No one was ever more eager to submit to the judgment of Rome than Cardinal Manning, who served as Archbishop of Westminster from 1865 to his death in 1892. Yet one can imagine Manning raising a celestial eyebrow at Cardinal Newman’s imminent elevation to sainthood.
“I see much danger in an English Catholicism of which Newman is the highest type,” he wrote in 1866. “It is the old Anglican, patristic, literary Oxford tone transplanted into the Church. It takes the line of deprecating exaggerations, foreign devotions, Ultramontanism, anti-national sympathies. In one word it is worldly Catholicism, and it will have the worldly on its side, and will deceive many.”
No wonder, the reader may consider, that Manning is a largely forgotten figure, while Newman basks in the approval of contemporary Catholic theologians. Whereas Manning rejoiced in the more extreme claims of the Church, and was influential in the definition of papal infallibility, Newman strove, with great subtlety, to make an essentially medieval theology acceptable to the modern world. To the extent that the Church has embraced much of his thinking he succeeded brilliantly. The modern world, on the other hand, has not been notably impressed by Catholicism.
Manning, unlike Newman, was not primarily a theologian: rather his mind closed like a steel trap on faith as the most efficacious basis for practising the ethics of the New Testament. Imbued by nature with a love of domination, he never lost the appetite for power; he did, however, succeed most abundantly in altering the ends for which he strove.
At Oxford, contemporaries had spoken of the young Manning, so decided in opinion, so dominant in action, so inflexible of will, as a future prime minister, with William Gladstone, born a year later in 1809, a likely bet for Archbishop of Canterbury. When Manning was 21, however, the bankruptcy of his father ruined his political prospects. In his first, bitter disappointment, he reacted with almost Byronic spleen; gradually, though, the moral imperative inherent in his Evangelical background asserted itself.
In 1833 Manning married into an Evangelical family and became a country clergyman. The marriage, however, was childless, and within four years his wife had died of consumption. Solitary and driven, Manning appeared more than ever certain to occupy the highest offices in the Church of England.
Gradually, though, he discovered that his clear and ruthless intellect could no longer accommodate the obfuscations and compromises of Anglicanism. In 1851, aged 42, he joined the One True Church. Fourteen years later, through a combination of charitable labour in London and adroit politicking in Rome – he just loved Pope Pius IX – Manning was appointed Archbishop of Westminster.
He immediately made clear that his concern was for the outcasts of English society, in particular the Irish working class, rather than to those whom he christened the Upper Ten Thousand. These were the old English Catholics, often deeply impressed with the writings of Newman – even while given, as Manning naughtily observed, to “praying for success in finding a really satisfactory maid”.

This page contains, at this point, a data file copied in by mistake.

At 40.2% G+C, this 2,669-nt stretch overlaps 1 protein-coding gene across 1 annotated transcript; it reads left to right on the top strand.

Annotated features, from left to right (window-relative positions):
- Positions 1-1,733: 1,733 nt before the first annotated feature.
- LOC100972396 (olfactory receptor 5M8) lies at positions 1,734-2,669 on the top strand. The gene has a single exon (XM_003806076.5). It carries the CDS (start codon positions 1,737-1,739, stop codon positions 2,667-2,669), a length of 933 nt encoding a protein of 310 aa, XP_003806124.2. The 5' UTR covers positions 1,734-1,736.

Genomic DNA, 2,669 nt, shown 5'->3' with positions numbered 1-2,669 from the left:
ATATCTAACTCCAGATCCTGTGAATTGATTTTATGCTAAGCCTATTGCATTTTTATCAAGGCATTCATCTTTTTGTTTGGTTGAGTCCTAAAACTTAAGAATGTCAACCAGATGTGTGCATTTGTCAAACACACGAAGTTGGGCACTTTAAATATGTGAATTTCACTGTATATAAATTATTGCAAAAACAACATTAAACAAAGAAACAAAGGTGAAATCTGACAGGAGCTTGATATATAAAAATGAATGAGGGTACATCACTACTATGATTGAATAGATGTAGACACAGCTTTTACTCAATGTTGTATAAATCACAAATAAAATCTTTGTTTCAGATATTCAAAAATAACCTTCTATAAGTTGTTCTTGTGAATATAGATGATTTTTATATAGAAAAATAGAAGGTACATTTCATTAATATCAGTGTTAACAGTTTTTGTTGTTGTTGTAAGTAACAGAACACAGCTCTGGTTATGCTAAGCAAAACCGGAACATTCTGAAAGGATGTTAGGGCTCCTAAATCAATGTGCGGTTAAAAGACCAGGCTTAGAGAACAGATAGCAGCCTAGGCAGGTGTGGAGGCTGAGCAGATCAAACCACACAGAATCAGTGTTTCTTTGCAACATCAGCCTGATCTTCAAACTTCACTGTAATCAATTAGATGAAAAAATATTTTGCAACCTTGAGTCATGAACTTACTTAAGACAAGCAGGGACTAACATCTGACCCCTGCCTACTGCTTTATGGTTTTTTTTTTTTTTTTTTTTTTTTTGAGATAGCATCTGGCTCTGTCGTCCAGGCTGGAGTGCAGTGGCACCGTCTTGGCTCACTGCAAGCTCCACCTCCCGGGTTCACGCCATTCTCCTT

The new archbishop made education his first priority, and in the process played an important part in securing denominational state education in England. In 1865, there were perhaps 11,000 children in Catholic primary schools in the Westminster diocese; a figure doubled by the time of Manning’s death. Some 10,000 children had been rescued from the workhouses and found places in Catholic schools. A further 4,500 waifs, strays and outcasts had been housed and educated.
“If there had been some half-dozen Mannings,” observed the secretary of the housing commission on which Manning served from 1884, “England would have run some risk of being converted to Christianity.”
The smooth Harrovian lived to adopt the vulgar temperance movement. The ambitious first-class Balliol man declared himself an admirer of the Salvation Army. The fierce Tory jingo transmuted into the defender of Ireland’s cause. These were noble transformations, certainly not achieved without suffering.
Manning was raised to the cardinalate in 1875. If he could never subdue his imperious will, he did succeed in serving the multitude. After his death, more than 100,000 (so the Times estimated) filed past his corpse in Archbishop’s House. And when his coffin was borne in procession over the four miles from the Brompton Oratory to Kensal Green cemetery, the route was lined all the way with mourners.
No other English Catholic has come near to earning such a tribute. And very few of those who paid homage in the streets, one may hazard, were connoisseurs of the writings of Cardinal Newman.
Subsequently Manning’s reputation was compromised by Edmund Purcell’s spiteful biography and Lytton Strachey’s sniggering essay. Would it be hopelessly naïve, however, to suggest that faith, and even perhaps sanctity, should be measured by what is achieved as well as by what is believed?
Robert Gray is the author of Cardinal Manning: A biography
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